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Advertising, United States (Public)
Last year’s rank: #23
Digital Content Revenue
$1,610,430,000 (100% of total)
Daily online deals could easily have been an idea that local newspaper publishers pioneered, as they — once upon a time — owned local classified markets. Instead, Groupon and its pure-play ilk beat them to it, spawning several copycats, including from publishers. Groupon sales more than quadrupled in 2011, when it said it sold to more than 33 million customers for 250,000 merchants around the world. In difficult economic times, small businesses appear to have flocked toward cheaper, more guaranteed advertising methods.
The credibility problem. Groupon went public to raise $700 million in November, valuing it at an eye-popping $13 billion. It spent the cash on overseas acquisitions to build international heft, but tweaked its revenue reports twice along the way and revised later results after disclosing a “material weakness” in its own financial controls. Turns out, it had incorrectly accounted for customer refunds, which made revenue look higher and losses lower than they actually were. The Office of Fair Trading launched an investigation after more than 50 advertising complaints were filed against Groupon in less than a year. It warned Groupon to correct widespread abuses of consumer protection law.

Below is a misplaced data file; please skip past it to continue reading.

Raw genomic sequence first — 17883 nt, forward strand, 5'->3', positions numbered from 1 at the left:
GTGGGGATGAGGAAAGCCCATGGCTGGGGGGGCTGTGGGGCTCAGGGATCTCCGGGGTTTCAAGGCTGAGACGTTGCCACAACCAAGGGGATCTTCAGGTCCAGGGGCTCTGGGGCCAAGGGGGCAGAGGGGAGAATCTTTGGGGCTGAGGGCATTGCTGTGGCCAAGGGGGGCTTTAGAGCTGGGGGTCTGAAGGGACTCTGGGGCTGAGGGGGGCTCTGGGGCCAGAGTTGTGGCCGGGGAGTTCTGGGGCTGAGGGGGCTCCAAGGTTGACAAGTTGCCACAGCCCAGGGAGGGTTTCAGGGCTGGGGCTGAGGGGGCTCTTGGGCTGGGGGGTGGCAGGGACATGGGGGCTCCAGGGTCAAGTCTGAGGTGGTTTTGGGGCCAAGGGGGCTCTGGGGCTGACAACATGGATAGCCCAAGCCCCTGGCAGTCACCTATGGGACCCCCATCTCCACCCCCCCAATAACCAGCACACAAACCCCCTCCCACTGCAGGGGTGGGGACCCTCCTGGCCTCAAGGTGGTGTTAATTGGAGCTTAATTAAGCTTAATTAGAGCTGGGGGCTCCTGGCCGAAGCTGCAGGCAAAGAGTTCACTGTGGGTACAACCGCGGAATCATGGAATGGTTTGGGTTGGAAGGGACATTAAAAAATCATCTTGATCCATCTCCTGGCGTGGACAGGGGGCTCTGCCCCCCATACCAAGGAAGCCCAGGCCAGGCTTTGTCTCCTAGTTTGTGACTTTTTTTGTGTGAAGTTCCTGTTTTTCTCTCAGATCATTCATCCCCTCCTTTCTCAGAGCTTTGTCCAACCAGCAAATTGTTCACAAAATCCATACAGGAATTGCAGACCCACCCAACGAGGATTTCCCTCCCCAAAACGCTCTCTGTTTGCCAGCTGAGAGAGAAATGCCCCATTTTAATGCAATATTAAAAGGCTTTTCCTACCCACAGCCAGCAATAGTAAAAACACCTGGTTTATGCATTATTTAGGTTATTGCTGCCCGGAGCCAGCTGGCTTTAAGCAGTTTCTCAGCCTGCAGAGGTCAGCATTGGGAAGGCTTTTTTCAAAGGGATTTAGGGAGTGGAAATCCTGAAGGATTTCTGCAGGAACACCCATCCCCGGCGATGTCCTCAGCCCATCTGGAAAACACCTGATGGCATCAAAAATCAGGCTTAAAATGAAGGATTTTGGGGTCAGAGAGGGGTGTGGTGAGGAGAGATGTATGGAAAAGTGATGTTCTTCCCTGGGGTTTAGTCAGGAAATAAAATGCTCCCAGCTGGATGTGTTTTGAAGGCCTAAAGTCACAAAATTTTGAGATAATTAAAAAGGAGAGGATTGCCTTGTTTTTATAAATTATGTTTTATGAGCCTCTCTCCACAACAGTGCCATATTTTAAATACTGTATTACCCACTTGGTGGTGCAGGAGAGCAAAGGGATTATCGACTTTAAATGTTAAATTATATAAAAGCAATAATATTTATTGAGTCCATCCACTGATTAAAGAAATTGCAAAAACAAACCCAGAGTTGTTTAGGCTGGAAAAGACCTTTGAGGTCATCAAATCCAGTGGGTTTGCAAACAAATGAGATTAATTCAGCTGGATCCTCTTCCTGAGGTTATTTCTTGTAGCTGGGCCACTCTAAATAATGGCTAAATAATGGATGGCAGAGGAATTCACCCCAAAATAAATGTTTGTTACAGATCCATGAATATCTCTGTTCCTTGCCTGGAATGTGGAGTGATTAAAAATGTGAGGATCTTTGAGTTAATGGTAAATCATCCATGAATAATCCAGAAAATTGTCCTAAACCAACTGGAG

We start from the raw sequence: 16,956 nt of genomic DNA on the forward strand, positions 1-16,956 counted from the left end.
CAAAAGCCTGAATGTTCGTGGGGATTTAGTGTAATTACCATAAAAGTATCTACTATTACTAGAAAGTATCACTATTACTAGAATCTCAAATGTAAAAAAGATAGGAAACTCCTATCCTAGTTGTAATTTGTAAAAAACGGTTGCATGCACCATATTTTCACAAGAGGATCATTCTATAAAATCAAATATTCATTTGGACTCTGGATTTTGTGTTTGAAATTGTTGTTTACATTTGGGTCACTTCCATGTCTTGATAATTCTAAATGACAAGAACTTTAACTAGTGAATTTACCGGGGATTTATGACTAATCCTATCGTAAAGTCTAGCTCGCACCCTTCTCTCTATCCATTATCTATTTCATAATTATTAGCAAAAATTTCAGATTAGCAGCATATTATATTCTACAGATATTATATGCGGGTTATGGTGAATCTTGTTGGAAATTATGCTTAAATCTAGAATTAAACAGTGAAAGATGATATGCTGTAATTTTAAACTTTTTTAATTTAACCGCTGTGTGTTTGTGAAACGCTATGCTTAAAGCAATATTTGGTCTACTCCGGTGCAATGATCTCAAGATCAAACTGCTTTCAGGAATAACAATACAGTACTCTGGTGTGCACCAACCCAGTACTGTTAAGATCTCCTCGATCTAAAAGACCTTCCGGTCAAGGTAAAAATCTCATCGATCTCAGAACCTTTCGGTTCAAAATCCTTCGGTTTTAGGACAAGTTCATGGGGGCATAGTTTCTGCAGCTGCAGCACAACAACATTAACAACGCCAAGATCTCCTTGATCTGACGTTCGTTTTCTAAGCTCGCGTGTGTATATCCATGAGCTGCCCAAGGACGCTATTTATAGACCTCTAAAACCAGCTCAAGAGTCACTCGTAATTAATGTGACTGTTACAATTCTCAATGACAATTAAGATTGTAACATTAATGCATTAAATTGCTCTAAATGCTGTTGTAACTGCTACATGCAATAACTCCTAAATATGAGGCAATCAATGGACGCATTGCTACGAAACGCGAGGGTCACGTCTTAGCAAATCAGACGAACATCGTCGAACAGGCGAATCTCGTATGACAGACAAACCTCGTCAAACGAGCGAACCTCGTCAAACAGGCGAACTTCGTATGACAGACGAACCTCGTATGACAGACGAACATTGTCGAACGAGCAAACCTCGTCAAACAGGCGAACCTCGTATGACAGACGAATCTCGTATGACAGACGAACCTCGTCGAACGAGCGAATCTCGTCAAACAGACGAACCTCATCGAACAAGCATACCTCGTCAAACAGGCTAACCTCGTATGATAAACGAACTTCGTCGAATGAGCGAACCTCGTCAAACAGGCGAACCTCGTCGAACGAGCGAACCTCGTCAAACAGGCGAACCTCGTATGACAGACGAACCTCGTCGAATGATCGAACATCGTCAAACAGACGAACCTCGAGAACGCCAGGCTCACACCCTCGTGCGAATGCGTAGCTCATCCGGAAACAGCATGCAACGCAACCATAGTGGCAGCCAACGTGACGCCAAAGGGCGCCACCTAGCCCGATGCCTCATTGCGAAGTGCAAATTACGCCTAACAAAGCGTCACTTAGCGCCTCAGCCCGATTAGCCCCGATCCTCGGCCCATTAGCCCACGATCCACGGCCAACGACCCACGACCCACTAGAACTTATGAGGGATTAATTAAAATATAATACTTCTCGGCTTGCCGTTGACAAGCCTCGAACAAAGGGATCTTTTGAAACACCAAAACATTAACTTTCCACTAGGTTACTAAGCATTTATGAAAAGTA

We considered whether or not to include GroupOn, since the paidContent 50 does not aim to consider out-and-out e-commerce companies. But we decided to regard GroupOn as a new-line advertising company. It has managed to take its payment not from advertisers of products and services but, instead, a fee from every successful consumer transaction. GroupOn’s 2011 financial figures disclosed a single revenue category, which we include here.
Source: Shareholder letter